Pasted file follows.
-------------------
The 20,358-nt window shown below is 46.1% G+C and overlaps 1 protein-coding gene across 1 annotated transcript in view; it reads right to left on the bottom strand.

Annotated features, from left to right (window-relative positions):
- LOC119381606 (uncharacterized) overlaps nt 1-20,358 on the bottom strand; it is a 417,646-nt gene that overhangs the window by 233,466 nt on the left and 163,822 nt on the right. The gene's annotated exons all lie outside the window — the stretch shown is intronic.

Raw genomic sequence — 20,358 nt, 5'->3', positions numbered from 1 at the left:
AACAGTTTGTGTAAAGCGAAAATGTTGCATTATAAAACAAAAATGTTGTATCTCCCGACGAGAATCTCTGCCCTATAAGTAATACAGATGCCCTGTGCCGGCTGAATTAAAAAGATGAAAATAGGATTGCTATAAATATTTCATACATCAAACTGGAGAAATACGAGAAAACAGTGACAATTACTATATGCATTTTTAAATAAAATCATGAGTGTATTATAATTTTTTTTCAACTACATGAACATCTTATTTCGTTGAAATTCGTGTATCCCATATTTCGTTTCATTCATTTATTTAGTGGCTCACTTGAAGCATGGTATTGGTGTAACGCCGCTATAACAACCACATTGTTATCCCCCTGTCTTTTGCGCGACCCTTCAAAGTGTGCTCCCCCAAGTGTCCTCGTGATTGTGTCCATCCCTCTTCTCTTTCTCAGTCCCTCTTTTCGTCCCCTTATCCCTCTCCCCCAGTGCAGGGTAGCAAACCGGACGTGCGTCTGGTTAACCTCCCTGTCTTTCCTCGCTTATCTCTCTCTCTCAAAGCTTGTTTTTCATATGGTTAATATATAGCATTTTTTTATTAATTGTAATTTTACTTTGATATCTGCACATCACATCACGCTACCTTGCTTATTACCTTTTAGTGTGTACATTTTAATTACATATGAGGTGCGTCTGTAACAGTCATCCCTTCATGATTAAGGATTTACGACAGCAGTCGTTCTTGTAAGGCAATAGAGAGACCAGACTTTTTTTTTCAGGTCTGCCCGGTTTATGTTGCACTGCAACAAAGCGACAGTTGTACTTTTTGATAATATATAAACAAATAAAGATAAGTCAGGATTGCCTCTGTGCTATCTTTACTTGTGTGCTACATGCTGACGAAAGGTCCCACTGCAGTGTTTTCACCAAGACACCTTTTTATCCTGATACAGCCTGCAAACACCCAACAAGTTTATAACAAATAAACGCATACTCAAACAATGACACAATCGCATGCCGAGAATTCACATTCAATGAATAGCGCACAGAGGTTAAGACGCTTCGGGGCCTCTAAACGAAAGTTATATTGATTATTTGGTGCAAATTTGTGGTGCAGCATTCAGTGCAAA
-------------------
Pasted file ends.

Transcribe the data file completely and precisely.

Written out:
The 20,358-nt window shown below is 46.1% G+C and overlaps 1 protein-coding gene across 1 annotated transcript in view; it reads right to left on the bottom strand.

Annotated features, from left to right (window-relative positions):
- LOC119381606 (uncharacterized) overlaps nt 1-20,358 on the bottom strand; it is a 417,646-nt gene that overhangs the window by 233,466 nt on the left and 163,822 nt on the right. The gene's annotated exons all lie outside the window — the stretch shown is intronic.

Raw genomic sequence — 20,358 nt, 5'->3', positions numbered from 1 at the left:
AACAGTTTGTGTAAAGCGAAAATGTTGCATTATAAAACAAAAATGTTGTATCTCCCGACGAGAATCTCTGCCCTATAAGTAATACAGATGCCCTGTGCCGGCTGAATTAAAAAGATGAAAATAGGATTGCTATAAATATTTCATACATCAAACTGGAGAAATACGAGAAAACAGTGACAATTACTATATGCATTTTTAAATAAAATCATGAGTGTATTATAATTTTTTTTCAACTACATGAACATCTTATTTCGTTGAAATTCGTGTATCCCATATTTCGTTTCATTCATTTATTTAGTGGCTCACTTGAAGCATGGTATTGGTGTAACGCCGCTATAACAACCACATTGTTATCCCCCTGTCTTTTGCGCGACCCTTCAAAGTGTGCTCCCCCAAGTGTCCTCGTGATTGTGTCCATCCCTCTTCTCTTTCTCAGTCCCTCTTTTCGTCCCCTTATCCCTCTCCCCCAGTGCAGGGTAGCAAACCGGACGTGCGTCTGGTTAACCTCCCTGTCTTTCCTCGCTTATCTCTCTCTCTCAAAGCTTGTTTTTCATATGGTTAATATATAGCATTTTTTTATTAATTGTAATTTTACTTTGATATCTGCACATCACATCACGCTACCTTGCTTATTACCTTTTAGTGTGTACATTTTAATTACATATGAGGTGCGTCTGTAACAGTCATCCCTTCATGATTAAGGATTTACGACAGCAGTCGTTCTTGTAAGGCAATAGAGAGACCAGACTTTTTTTTTCAGGTCTGCCCGGTTTATGTTGCACTGCAACAAAGCGACAGTTGTACTTTTTGATAATATATAAACAAATAAAGATAAGTCAGGATTGCCTCTGTGCTATCTTTACTTGTGTGCTACATGCTGACGAAAGGTCCCACTGCAGTGTTTTCACCAAGACACCTTTTTATCCTGATACAGCCTGCAAACACCCAACAAGTTTATAACAAATAAACGCATACTCAAACAATGACACAATCGCATGCCGAGAATTCACATTCAATGAATAGCGCACAGAGGTTAAGACGCTTCGGGGCCTCTAAACGAAAGTTATATTGATTATTTGGTGCAAATTTGTGGTGCAGCATTCAGTGCAAA